For many of us, vacations are an important part of our lifestyle. They’re a great way to relax and unwind, to explore the world, and to spend quality time with loved ones.
But, as anyone who’s tried knows, arranging and planning a vacation is no easy task. There are so many complicated factors to take into account in order for everything to run smoothly and meet everyone’s expectations.
And when a family has a child with special needs or distinct sensitivities, the planning process can seem extra daunting.
But please don’t be discouraged! Considering a few things in advance can make all the difference in how your trip turns out. Of course, nothing will ever go 100% according to the plan—but a little bit of forethought can go a long way!
This resource will walk you through what to consider when planning a family trip that all of you will be able to enjoy.
Making Your Preliminary Plans:
The more you consider and account for during your initial planning stage, the fewer problems you’ll likely face down the road.
Preemptively learning about the places and activities you’ll be spending your time on before you ever leave your house can help prepare you for whatever little surprises await.
The first thing you should do when picking out a place to travel to is research the following, each of which is crucial to your vacation plans but can be a potential source of difficulty when traveling with children:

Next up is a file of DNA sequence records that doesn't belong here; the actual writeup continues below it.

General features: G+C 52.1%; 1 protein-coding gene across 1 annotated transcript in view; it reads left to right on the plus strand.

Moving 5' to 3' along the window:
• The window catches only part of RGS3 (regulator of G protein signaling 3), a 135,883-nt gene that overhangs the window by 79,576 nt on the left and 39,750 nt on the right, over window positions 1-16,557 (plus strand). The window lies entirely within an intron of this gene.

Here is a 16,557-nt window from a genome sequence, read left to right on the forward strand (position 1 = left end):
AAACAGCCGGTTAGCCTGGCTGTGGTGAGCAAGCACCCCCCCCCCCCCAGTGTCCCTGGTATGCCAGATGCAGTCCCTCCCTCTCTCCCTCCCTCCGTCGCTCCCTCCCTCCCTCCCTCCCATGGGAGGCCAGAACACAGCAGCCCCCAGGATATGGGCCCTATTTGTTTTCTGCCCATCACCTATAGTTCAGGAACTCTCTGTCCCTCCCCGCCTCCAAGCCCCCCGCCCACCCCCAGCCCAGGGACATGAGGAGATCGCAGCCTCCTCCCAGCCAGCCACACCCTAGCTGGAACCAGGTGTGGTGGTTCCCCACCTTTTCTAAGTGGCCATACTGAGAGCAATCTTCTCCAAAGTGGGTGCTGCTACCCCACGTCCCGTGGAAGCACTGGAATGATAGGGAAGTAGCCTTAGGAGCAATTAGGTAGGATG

- Available activity options
- Hotel and other facility options
- Hospitals and health care options nearby
- Airport and/or other travel logistics
- Available methods of transportation at your destination
Keeping Things Balanced When Planning Activities:
It’s important to keep in mind that your child might have a very different perception of certain things than you do as an adult—especially if your child has special needs or distinct sensitivities.
Your mission at this stage is to try and balance the needs and expectations of everyone in the family, particularly:
- Getting to experience the things that interest your whole family, without making your child uncomfortable or excessively bored
- Finding time for family companionship and bonding, while also giving your child opportunities for autonomy and a degree of independence
An important point to keep in mind when making your plans is that you should not use the trip as a means to expand your child’s comfort zone. A completely new environment can be overwhelming. If you push your child too much, it may lead to a meltdown and impact everyone’s enjoyment of the trip
Try some of the following during the planning stage:
- Involve your child in the research process. This will help them get excited about the trip and reduce anxiety about upcoming changes.
- Take your child’s interests and sensitivities into account when planning activities.
- Call local hotels and transportation companies to find out what kinds of accommodations they offer. If you require specific accommodations, such as mobility, sensory, allergy, and medical needs, confirm that they’ll be available on your trip dates.